Galileo wasn’t satisfied to simply know that two objects of different masses fall to the ground at the same time. Rather, he wanted to know how long it took for a falling object to reach a certain height above the ground. To be sure, he was looking for a mathematical expression relating height and time. Unfortunately, in attempting to solve this problem, Galileo had some experimental challenges to overcome.

While very accurate means of measuring distance and weight existed, this was not so for measuring time; Galileo needed to create a “stopwatch”. Galileo’s stopwatch consisted of a container filled with water that had a hole in the bottom of it. As the water ran out of the bottom of the container at a constant rate (of approximately three fluid ounce per second), Galileo was provided with an accurate way to measure time. Galileo describes his design and assures of its accuracy in Discourses on Two New Sciences (once again, through Salviati):

“For the measurement of time, we employed a large vessel of water placed in an elevated position; to the bottom of this vessel was soldered a pipe of small diameter giving a thin jet of water, which we collected in a small glass during the time of each decent, … the water thus collected was weighed, after each decent, on a very accurate balance; the differences and ratios of these weights gave us the differences and ratios of the times, and this with such accuracy that although the operation was repeated many, many times, there was no appreciable discrepancy in the results.”

However, even with his water clock, an object in free fall was simply too fast for Galileo to accurately measure. Instead, Galileo devised a way to slow down the free fall while preserving the key physical results he was after, and to allow him to make accurate measurements with the water clock. Galileo’s plan was simple and elegant: have the object roll down an inclined plane.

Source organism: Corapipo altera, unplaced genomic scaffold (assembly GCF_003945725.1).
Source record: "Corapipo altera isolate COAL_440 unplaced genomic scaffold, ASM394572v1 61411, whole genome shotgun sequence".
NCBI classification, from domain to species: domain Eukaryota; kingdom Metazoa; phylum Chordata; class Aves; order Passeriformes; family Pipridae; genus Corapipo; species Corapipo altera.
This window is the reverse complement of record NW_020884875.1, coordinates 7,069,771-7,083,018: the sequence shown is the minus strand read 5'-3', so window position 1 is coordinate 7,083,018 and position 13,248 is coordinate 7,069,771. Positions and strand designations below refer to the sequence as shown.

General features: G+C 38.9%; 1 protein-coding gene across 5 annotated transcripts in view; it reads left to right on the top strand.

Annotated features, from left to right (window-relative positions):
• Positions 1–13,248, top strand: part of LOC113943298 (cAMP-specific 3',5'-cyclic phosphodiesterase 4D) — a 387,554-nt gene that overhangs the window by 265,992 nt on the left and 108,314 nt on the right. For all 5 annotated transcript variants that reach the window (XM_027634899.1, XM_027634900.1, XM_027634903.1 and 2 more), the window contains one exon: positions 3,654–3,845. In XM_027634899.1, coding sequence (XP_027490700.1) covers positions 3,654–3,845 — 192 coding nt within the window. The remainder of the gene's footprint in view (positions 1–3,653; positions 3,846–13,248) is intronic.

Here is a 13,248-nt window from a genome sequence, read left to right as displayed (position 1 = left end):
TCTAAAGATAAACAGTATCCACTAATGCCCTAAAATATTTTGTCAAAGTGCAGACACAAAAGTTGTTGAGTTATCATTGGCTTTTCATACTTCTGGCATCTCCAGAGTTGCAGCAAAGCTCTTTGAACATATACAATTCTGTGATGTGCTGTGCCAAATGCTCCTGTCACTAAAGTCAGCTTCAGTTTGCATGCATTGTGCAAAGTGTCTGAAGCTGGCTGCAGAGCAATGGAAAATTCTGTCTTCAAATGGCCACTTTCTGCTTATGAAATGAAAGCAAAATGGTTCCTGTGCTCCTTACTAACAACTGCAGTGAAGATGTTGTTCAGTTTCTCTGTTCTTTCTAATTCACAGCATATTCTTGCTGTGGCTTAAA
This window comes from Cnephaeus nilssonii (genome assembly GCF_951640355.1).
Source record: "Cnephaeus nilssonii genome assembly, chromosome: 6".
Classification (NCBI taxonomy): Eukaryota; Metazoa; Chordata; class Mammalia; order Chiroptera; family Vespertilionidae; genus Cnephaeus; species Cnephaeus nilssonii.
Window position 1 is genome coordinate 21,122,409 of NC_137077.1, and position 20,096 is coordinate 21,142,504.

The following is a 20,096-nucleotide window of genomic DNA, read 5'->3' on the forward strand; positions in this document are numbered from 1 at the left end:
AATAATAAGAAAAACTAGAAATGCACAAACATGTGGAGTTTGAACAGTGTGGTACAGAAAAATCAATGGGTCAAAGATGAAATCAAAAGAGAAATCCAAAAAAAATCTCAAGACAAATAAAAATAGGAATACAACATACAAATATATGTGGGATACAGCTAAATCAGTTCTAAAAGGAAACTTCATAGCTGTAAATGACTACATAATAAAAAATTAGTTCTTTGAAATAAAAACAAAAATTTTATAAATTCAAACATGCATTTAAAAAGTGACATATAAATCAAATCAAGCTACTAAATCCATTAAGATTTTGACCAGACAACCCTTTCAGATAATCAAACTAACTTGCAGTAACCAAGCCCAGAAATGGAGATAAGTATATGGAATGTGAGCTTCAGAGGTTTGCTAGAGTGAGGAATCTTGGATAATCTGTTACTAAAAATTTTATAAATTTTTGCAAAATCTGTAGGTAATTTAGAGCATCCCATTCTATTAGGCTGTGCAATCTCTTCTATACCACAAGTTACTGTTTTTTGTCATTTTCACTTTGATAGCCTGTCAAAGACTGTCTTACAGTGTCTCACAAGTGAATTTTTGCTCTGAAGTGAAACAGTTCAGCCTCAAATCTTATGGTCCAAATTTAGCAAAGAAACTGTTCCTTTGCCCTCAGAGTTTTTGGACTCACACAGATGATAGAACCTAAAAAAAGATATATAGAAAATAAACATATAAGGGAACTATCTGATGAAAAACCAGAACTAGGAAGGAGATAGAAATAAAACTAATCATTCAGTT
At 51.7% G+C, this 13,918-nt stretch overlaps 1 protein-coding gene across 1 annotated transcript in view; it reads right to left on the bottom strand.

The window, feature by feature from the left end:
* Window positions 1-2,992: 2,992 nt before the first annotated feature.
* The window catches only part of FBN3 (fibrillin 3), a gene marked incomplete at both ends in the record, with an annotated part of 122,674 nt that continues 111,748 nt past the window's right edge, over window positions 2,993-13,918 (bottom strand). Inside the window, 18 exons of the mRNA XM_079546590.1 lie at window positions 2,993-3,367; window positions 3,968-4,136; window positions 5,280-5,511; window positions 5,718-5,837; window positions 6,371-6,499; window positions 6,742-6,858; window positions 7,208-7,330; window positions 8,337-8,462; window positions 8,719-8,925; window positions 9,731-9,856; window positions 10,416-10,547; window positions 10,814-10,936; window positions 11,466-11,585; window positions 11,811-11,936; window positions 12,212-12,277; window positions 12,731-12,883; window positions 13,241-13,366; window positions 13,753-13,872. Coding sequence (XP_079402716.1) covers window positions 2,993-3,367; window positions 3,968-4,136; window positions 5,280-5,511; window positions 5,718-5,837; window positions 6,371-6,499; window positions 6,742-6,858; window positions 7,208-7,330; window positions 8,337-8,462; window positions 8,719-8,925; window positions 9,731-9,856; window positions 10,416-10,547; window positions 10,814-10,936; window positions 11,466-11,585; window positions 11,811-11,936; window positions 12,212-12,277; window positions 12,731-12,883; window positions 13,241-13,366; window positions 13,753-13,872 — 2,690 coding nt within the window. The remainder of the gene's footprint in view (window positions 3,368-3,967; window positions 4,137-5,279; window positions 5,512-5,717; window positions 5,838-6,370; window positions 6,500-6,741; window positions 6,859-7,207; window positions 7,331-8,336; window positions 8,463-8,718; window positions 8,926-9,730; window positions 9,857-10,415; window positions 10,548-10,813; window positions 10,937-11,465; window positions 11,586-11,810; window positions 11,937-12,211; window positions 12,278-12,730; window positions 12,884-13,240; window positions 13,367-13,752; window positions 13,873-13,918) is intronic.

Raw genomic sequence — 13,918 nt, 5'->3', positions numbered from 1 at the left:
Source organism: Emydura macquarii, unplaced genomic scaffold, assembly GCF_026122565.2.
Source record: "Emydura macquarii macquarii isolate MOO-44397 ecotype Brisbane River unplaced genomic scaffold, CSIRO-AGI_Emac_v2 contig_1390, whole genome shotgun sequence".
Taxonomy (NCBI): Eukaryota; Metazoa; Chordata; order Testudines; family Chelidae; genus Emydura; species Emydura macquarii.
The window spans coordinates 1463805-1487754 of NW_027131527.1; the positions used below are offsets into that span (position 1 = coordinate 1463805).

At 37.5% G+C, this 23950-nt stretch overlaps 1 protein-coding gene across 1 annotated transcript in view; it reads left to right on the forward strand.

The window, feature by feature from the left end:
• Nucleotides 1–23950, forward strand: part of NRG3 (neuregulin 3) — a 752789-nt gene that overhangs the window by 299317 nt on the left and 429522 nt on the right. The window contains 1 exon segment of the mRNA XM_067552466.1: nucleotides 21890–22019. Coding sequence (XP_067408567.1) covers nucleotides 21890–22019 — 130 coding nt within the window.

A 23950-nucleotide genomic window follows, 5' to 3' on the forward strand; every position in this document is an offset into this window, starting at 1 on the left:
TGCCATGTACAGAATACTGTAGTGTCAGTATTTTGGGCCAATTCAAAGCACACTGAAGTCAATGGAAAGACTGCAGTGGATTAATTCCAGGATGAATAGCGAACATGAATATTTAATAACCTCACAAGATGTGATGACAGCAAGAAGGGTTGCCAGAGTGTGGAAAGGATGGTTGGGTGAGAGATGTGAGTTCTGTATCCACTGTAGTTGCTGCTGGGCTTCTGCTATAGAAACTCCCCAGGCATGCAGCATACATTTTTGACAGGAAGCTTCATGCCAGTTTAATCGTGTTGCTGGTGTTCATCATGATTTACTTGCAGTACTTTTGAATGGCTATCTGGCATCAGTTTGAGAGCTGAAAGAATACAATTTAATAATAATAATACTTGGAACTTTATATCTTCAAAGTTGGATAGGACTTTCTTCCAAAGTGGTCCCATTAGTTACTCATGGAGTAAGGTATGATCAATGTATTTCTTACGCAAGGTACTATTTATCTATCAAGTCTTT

The object now “falling” at this slower speed allowed Galileo to perform accurate measurements with his water clock. Galileo was convinced that whether an object rolls down to a certain height (via an inclined plane) or free falls to that exact same height, the underlying physics is still the same. Therefore he anticipated that the mathematical relationship to calculate the time to reach the height – although not exactly the same – was still very similar for both routes.

After all, the only difference between an object free falling to a given height, and one that is rolling down to that same height is that the latter moves in both the vertical (height) and horizontal (length) directions whereas the former only has a vertical direction since the object simply falls straight down to the ground.

It has been suggested that Galileo initially used another means of timing objects rolling down the inclined plane. Both Galileo’s father and brother were musicians, and Galileo himself was a competent lute player; perhaps Galileo made use of his musical inclinations. Placing rubber bands or, in Galileo’s case, gut “frets” around the inclined plane would have caused a sound to be made each time the object rolled over one.

Adjusting the placements of these frets such that the object reached each of them at the same interval of time would then allow an accurate determination of the time. In order to set such a placement, Galileo could have started the object rolling, listened for the “pluck” of each fret, and then using his internal sense of rhythm (perhaps he tapped his foot, or sang a marching tune), made the necessary adjustments in position until each fret represented a set interval of time.

Now all that was needed was to measure the distance from the initial position of the ball to each of the frets, which was something Galileo could determine very accurately. Given that the clocks of the day could not measure times shorter than a second, this method would have most likely been more accurate.